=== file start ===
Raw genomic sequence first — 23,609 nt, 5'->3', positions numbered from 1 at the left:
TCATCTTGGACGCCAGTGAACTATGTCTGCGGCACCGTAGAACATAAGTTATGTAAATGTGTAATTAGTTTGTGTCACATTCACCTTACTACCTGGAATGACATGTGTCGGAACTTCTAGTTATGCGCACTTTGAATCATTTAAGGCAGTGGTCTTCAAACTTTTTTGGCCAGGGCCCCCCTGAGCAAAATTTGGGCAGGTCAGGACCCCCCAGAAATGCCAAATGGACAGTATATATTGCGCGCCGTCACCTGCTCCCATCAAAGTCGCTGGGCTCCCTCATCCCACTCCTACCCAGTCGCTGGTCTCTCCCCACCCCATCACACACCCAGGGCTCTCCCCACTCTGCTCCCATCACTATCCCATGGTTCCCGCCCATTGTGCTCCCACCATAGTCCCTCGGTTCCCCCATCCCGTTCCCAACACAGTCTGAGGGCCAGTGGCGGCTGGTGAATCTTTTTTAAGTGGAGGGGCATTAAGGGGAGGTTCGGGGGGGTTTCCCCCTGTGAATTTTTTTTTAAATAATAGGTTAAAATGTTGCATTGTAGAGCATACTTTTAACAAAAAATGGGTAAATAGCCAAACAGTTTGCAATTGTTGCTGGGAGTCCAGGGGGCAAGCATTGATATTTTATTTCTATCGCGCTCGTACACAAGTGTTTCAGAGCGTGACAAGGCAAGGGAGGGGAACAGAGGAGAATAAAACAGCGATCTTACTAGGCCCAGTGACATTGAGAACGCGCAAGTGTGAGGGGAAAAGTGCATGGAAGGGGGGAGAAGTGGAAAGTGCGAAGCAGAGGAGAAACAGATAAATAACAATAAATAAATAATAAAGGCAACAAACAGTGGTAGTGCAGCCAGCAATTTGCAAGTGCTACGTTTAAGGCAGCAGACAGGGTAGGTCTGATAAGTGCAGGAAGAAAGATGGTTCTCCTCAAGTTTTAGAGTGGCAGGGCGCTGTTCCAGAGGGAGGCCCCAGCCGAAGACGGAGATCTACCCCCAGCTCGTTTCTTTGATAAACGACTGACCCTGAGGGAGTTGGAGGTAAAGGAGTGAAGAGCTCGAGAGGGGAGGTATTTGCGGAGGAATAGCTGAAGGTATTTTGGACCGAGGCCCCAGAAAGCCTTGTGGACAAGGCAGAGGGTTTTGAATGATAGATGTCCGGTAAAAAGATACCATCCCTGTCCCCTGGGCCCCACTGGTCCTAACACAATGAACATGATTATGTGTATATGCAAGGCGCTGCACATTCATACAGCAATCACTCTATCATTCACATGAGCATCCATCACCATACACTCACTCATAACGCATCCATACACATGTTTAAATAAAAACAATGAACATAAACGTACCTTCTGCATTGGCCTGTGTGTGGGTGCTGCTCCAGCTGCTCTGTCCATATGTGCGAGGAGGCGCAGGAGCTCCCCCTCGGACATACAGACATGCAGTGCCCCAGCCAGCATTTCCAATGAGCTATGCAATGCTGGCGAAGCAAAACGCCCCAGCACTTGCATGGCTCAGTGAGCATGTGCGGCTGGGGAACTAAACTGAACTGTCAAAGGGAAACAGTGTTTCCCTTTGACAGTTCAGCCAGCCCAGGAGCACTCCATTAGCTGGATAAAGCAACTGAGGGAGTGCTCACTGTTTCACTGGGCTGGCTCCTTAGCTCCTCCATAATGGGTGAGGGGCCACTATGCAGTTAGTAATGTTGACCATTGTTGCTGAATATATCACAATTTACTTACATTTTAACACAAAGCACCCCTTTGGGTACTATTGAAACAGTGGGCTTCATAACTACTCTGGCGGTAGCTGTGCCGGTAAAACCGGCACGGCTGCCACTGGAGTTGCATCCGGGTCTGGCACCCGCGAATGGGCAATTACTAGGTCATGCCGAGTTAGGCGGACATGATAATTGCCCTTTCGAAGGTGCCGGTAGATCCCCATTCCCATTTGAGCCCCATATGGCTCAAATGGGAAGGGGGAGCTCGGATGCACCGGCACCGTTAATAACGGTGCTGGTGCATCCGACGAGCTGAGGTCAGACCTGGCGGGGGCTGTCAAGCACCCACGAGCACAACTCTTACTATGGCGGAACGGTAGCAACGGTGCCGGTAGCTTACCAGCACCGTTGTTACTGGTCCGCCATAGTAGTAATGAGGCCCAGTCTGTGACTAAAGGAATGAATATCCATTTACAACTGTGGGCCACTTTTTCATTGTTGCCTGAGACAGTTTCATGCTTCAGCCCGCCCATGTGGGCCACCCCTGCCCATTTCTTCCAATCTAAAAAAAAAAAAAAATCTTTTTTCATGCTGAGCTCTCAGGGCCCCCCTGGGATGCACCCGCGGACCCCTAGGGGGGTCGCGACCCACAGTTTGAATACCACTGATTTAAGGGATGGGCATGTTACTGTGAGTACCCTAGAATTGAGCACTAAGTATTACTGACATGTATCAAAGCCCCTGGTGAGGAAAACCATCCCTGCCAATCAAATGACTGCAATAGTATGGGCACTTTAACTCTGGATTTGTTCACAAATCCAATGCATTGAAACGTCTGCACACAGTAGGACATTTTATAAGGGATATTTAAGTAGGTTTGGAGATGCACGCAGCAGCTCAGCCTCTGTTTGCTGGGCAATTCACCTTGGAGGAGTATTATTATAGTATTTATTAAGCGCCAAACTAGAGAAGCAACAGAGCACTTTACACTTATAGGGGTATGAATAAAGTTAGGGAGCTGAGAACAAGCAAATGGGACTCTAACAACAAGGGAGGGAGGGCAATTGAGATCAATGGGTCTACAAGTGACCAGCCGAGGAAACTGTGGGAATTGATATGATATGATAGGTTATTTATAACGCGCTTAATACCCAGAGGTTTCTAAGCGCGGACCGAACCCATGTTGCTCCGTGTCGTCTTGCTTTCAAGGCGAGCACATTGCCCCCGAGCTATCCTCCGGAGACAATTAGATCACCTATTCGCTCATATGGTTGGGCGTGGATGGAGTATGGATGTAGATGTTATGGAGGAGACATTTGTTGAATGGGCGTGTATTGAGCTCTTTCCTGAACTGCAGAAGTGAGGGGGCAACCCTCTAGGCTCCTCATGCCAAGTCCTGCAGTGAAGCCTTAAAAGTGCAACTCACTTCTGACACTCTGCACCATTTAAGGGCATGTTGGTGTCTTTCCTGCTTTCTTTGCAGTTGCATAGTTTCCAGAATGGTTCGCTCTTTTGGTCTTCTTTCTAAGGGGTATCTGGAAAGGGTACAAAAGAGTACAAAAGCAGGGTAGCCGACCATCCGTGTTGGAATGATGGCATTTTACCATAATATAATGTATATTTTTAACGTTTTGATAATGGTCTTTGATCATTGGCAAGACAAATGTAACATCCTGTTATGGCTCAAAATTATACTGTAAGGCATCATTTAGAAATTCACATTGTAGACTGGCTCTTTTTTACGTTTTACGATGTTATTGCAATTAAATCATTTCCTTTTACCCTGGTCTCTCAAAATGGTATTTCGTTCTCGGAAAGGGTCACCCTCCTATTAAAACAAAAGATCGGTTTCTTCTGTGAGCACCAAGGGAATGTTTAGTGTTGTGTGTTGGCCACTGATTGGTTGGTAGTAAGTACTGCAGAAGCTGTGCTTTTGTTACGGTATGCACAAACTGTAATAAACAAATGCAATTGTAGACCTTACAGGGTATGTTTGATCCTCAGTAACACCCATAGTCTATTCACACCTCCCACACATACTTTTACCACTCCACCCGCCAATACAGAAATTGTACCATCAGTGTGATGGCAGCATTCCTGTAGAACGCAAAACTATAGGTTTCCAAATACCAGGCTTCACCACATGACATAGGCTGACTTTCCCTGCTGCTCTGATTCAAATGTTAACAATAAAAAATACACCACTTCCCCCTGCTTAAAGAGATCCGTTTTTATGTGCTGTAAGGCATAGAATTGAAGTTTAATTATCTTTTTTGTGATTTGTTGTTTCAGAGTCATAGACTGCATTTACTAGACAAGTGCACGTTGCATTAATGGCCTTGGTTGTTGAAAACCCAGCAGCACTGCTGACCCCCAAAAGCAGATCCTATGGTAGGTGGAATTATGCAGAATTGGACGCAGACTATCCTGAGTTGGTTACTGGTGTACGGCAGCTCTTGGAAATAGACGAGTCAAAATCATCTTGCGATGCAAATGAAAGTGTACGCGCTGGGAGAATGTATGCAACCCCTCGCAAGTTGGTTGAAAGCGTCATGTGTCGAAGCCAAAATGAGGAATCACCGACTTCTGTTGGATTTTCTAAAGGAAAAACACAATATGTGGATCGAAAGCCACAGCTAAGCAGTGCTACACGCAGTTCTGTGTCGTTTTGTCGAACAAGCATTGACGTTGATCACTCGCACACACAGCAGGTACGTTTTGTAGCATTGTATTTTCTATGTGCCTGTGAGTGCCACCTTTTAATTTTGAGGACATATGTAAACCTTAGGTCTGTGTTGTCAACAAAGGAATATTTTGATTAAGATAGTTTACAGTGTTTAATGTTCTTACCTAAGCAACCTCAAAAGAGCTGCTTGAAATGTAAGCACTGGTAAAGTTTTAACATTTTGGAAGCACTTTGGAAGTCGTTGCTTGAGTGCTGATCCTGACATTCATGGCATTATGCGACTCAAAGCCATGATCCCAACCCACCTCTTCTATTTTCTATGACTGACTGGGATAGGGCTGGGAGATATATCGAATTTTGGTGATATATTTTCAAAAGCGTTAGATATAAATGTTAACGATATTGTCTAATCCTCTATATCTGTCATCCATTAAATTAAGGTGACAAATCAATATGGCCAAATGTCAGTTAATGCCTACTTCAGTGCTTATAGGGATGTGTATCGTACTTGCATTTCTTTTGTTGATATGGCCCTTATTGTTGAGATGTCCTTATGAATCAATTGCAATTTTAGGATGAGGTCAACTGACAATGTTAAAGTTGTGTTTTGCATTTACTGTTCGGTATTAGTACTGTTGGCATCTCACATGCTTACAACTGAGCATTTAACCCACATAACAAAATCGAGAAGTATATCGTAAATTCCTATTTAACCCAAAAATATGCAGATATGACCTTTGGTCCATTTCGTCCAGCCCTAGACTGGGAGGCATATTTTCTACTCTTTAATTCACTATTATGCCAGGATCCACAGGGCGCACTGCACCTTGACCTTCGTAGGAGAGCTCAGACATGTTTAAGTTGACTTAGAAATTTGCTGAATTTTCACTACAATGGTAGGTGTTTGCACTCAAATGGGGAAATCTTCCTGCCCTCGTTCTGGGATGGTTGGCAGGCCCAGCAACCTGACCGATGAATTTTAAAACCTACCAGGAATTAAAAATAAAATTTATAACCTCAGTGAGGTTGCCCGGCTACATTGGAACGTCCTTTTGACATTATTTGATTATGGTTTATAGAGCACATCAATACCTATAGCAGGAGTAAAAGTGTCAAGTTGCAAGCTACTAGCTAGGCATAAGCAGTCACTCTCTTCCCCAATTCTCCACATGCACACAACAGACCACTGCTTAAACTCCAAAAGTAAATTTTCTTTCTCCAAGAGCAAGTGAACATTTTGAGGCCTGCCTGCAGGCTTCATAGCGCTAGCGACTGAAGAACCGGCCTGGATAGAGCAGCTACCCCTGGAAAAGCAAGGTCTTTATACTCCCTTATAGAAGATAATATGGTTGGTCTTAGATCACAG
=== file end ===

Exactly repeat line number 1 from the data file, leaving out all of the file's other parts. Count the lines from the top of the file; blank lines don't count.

Raw genomic sequence first — 23,609 nt, 5'->3', positions numbered from 1 at the left: